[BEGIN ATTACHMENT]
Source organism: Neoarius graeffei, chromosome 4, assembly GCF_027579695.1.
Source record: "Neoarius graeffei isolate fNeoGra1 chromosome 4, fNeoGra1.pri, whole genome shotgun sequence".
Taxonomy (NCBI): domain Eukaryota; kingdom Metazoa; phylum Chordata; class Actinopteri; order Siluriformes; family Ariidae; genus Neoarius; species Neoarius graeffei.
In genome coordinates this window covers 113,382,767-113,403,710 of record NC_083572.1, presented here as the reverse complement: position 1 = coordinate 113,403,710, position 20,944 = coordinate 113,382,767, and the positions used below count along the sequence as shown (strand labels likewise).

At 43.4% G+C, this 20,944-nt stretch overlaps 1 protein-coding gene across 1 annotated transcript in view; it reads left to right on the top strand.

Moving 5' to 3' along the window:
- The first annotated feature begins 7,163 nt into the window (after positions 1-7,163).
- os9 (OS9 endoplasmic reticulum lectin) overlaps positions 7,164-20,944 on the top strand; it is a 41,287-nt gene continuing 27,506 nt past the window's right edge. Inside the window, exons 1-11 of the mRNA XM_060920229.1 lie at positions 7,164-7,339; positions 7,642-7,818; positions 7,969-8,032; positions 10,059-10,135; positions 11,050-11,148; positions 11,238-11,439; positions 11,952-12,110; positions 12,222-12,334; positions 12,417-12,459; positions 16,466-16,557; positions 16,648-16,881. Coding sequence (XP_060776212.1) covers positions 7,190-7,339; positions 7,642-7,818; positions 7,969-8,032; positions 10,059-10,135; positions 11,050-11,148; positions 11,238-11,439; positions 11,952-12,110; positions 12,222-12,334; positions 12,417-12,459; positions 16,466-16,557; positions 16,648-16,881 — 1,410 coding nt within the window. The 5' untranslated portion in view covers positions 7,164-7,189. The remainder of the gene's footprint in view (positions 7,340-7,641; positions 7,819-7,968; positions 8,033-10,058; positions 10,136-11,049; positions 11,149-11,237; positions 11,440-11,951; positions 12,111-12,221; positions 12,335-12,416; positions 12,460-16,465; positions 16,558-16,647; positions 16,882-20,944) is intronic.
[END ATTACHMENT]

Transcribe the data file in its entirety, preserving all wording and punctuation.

Source organism: Neoarius graeffei, chromosome 4, assembly GCF_027579695.1.
Source record: "Neoarius graeffei isolate fNeoGra1 chromosome 4, fNeoGra1.pri, whole genome shotgun sequence".
Taxonomy (NCBI): domain Eukaryota; kingdom Metazoa; phylum Chordata; class Actinopteri; order Siluriformes; family Ariidae; genus Neoarius; species Neoarius graeffei.
In genome coordinates this window covers 113,382,767-113,403,710 of record NC_083572.1, presented here as the reverse complement: position 1 = coordinate 113,403,710, position 20,944 = coordinate 113,382,767, and the positions used below count along the sequence as shown (strand labels likewise).

At 43.4% G+C, this 20,944-nt stretch overlaps 1 protein-coding gene across 1 annotated transcript in view; it reads left to right on the top strand.

Moving 5' to 3' along the window:
- The first annotated feature begins 7,163 nt into the window (after positions 1-7,163).
- os9 (OS9 endoplasmic reticulum lectin) overlaps positions 7,164-20,944 on the top strand; it is a 41,287-nt gene continuing 27,506 nt past the window's right edge. Inside the window, exons 1-11 of the mRNA XM_060920229.1 lie at positions 7,164-7,339; positions 7,642-7,818; positions 7,969-8,032; positions 10,059-10,135; positions 11,050-11,148; positions 11,238-11,439; positions 11,952-12,110; positions 12,222-12,334; positions 12,417-12,459; positions 16,466-16,557; positions 16,648-16,881. Coding sequence (XP_060776212.1) covers positions 7,190-7,339; positions 7,642-7,818; positions 7,969-8,032; positions 10,059-10,135; positions 11,050-11,148; positions 11,238-11,439; positions 11,952-12,110; positions 12,222-12,334; positions 12,417-12,459; positions 16,466-16,557; positions 16,648-16,881 — 1,410 coding nt within the window. The 5' untranslated portion in view covers positions 7,164-7,189. The remainder of the gene's footprint in view (positions 7,340-7,641; positions 7,819-7,968; positions 8,033-10,058; positions 10,136-11,049; positions 11,149-11,237; positions 11,440-11,951; positions 12,111-12,221; positions 12,335-12,416; positions 12,460-16,465; positions 16,558-16,647; positions 16,882-20,944) is intronic.